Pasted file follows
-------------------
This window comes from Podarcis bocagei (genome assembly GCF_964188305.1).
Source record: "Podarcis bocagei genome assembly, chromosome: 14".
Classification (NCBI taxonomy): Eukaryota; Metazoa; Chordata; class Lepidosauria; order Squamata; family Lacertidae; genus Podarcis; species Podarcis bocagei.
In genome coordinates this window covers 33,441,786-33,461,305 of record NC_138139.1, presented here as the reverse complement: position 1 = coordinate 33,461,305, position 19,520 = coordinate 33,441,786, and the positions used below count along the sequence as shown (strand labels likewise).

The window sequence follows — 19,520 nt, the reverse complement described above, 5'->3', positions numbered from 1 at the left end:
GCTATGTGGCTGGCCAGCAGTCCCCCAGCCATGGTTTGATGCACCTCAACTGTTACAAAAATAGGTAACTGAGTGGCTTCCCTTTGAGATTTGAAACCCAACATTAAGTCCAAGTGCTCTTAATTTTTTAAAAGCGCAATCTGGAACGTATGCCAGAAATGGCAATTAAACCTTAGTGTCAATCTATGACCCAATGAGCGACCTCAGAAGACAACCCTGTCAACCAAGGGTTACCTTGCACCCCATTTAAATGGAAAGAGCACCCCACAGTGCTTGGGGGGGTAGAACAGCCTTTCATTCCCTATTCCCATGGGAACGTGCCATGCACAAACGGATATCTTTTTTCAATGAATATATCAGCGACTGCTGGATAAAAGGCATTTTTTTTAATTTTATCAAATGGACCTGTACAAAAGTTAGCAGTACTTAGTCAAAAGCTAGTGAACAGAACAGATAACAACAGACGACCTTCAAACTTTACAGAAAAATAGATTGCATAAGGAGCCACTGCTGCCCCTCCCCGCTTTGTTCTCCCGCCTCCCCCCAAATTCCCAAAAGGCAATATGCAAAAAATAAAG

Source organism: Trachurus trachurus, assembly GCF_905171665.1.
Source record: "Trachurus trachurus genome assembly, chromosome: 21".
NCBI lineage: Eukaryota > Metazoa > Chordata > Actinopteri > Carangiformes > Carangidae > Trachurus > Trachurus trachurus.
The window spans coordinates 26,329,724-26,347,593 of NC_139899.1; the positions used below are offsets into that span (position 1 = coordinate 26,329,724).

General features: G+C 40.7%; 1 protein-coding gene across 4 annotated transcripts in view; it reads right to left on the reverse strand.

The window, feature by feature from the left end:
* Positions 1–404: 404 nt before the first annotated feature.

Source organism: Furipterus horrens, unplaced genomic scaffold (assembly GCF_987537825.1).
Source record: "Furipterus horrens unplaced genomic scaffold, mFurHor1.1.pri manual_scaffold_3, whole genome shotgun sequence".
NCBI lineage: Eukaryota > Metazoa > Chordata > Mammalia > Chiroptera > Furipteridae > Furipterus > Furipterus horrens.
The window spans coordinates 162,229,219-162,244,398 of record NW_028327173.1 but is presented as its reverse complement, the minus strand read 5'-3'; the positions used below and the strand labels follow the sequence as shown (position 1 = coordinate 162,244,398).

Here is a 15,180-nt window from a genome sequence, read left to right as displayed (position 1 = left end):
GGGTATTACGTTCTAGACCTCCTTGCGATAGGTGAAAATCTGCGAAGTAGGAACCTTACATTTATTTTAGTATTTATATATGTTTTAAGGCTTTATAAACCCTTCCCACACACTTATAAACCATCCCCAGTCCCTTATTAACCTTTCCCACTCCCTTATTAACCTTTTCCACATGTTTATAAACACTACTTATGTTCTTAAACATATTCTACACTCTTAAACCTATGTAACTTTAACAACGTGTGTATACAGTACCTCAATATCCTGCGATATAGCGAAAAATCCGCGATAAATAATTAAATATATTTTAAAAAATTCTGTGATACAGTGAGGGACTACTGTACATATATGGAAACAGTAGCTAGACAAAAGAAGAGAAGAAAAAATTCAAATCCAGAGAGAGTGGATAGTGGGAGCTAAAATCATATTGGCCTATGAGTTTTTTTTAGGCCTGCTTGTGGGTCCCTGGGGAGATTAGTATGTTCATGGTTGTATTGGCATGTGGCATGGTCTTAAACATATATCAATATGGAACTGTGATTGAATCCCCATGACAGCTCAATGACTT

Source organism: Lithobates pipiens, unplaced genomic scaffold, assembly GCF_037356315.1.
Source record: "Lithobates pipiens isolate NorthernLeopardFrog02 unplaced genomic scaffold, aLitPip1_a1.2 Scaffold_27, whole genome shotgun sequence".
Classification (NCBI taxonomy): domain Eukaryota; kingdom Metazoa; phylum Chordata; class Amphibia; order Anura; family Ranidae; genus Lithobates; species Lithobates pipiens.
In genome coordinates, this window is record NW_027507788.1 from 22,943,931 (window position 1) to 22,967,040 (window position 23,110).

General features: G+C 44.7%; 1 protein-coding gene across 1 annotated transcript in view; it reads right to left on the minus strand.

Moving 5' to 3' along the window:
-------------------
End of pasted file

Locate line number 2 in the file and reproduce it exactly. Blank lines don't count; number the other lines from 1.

Source record: "Podarcis bocagei genome assembly, chromosome: 14".